Catherine McKenna, Minister of the Environment and Climate Change, is aware of these impacts, as are other environmental advocates, politicians and policy makers. The sustainable cannabis movement is picking up energy in the United States and particularly in Northern California where the future of cannabis cultivation is taking on a strong environmental message. This is partially due to self-preservation but also because the cannabis farmers of NorCal are inherently committed to what is best for the planet as well as their own futures. It would be ideal for Canadian cannabis farmers to adopt a similar strategy for the same reasons.

According to a study published in the journal Energy Policy in 2012, the carbon footprint of the indoor cultivation industry in Colorado is consistently compared to the same usage as small cities. It is estimated that the energy consumption for indoor cultivation in the United States is 1% of national electricity use, or $6 billion each year. “One average kilogram of final product is associated with 4600 kg of carbon dioxide emissions to the atmosphere, or that of 3 million average U.S. cars when aggregated across all national production.” Jonathan Paige Founder of cannabis biotech company Anandia Labs and Adjunct Prof at UBC, believes that “The take-home message is that if legalization leads to an all indoor industry under HPS lights, it is going to be an environmental nightmare.”

The environment is not the first thing we think about when it comes to cannabis, but it should be. As Canada moves toward a regulated adult-use market, the consequences of decisions made by policy makers will impact future generations.

The Prime Minister also went on to say during his speech in Davos that the next industrial revolution will bring about “enormous change.” If the government implements environmentally responsible cannabis cultivation incentives, enormous change might be an understatement. The world is watching.

Cannabis Clickbait

Originally published on Canlio

“We shape our tools and thereafter our tools shape us.”
— Marshall Mcluhan

The Toronto Star recently ran a story about how the government would not allow home grows. The article was based on zero evidence and frankly the headline,“Ottawa might try to prohibit homegrown pot” was, for me, just clickbait based on a sensational, unqualified claim. Comments on social media were alarming and angry but they were directed at the wrong culprit.

Media likes to sell media and will say the strangest things to do so. The culprit was not the government at all, it was the Toronto Star. This is critical for reasons you may not know. The media acts as a purveyor. Its form has changed with the advent and influence of social media and it can now be seen as a gauge of public opinion. Whereas at one point in history people would write letters to the editor, nowadays the online comments section gives a great indication of how the public feels about issues and events.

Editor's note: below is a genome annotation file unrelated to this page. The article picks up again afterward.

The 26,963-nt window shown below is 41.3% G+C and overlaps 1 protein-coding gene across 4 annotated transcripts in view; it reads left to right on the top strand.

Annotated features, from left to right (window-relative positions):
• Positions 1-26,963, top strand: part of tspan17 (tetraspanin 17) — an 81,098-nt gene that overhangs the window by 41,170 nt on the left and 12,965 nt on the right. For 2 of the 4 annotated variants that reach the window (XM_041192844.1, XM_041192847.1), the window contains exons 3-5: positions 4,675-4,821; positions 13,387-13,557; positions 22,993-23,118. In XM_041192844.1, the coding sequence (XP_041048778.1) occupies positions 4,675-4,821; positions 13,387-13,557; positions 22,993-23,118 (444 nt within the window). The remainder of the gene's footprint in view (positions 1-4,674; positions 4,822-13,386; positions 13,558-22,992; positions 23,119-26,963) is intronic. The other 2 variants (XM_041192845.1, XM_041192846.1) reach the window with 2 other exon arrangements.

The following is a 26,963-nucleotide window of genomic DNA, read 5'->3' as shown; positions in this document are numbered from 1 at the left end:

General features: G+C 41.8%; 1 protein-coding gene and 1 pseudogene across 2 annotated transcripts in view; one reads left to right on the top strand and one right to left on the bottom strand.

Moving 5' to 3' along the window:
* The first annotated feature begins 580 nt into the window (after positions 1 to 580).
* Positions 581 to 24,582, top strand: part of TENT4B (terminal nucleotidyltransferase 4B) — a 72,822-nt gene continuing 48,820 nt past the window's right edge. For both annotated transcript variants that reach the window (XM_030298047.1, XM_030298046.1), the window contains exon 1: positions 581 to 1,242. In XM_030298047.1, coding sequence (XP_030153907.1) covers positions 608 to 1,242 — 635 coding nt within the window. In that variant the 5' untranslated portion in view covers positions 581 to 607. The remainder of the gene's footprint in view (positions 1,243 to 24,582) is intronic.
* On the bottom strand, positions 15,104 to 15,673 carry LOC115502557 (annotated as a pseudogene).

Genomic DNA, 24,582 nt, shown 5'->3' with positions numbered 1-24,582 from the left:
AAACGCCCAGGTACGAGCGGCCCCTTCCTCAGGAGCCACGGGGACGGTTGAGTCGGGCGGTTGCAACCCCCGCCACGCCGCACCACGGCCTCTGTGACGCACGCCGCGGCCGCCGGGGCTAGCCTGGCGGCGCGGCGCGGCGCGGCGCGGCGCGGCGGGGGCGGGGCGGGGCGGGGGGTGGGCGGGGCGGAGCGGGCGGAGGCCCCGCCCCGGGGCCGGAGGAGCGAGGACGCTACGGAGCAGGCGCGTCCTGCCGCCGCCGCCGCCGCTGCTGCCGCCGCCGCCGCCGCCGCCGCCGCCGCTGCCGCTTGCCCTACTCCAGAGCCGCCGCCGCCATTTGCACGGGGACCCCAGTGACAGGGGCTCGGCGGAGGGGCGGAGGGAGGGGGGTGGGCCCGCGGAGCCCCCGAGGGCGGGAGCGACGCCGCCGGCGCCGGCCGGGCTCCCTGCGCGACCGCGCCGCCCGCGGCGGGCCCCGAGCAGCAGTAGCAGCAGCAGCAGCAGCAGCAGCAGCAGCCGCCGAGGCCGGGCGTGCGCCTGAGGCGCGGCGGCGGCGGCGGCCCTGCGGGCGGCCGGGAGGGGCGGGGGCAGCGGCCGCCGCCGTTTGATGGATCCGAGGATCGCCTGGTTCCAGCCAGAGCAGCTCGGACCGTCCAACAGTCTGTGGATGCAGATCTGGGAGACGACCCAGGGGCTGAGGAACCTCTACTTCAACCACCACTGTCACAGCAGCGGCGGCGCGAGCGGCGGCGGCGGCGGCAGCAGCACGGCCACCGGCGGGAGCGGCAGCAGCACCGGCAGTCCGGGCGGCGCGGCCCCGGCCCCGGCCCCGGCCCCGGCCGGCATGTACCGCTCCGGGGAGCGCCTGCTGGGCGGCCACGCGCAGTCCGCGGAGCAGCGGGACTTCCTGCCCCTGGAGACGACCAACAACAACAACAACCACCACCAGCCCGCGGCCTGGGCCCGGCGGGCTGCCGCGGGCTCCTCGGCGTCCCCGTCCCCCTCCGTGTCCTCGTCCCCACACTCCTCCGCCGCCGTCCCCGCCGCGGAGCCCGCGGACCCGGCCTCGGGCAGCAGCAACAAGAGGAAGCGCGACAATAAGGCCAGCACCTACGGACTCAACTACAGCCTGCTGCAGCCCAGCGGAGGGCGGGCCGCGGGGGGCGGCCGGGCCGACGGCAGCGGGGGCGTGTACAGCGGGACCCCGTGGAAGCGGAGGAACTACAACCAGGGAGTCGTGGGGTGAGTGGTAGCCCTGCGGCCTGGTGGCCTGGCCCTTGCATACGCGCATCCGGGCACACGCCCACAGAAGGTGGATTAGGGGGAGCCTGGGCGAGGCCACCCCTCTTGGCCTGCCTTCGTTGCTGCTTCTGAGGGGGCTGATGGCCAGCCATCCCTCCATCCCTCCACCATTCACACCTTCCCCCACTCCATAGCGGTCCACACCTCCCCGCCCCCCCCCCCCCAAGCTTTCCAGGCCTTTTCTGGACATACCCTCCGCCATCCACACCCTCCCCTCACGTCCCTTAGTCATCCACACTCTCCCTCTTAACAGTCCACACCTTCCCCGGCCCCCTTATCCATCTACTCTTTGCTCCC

The comments that came In response to the Toronto Star article made it evident that the majority felt that denying Canadians the right to grow their own cannabis if they chose to was not going to sit well. The reasons included personal rights and freedoms, costs, and anti-government and monopoly sentiments. Those opposed to home cultivation were very much in the minority, citing potential fire hazards and stolen hydro.

Is the government watching this public discourse? possibly. It is more likely that some of the people who advise individual politicians are paying closer attention to the issue, and that is why this interaction is critical. Politicians and their advisors pay even closer attention to public opinion in their own constituencies. They are always campaigning for re-election even when they are already elected. There is no job security in being an elected official, and less so if you adopt positions and policies contrary to those who are capable of firing you. With this in mind it would be helpful in the future when such clickbait generates comments to go directly to the source, such as The Toronto Star.

Social media can be a very effective instrument for change, but more so when it is used to its fullest and most effective potential. Sharing articles is good for getting the information out. If headlines are misleading or sensational or clickbait, post a disclaimer when you share. This will help others and will also steer the conversation in the right direction.

Comments are good, but in most cases you are preaching to the choir. Go to the source of the story and comment on their social media if you want to be heard by the influencers outside of your network. Sharing good information is great and not sharing bad information is also great. Cannabis clickbait is going to be a problem, but it is a problem we can control by not rewarding bad behaviour and instead rewarding only good journalism and reporting. We have a part to play in this and the media will need our help as much as the politicians will, they are listening.

Republished with permission from Canlio.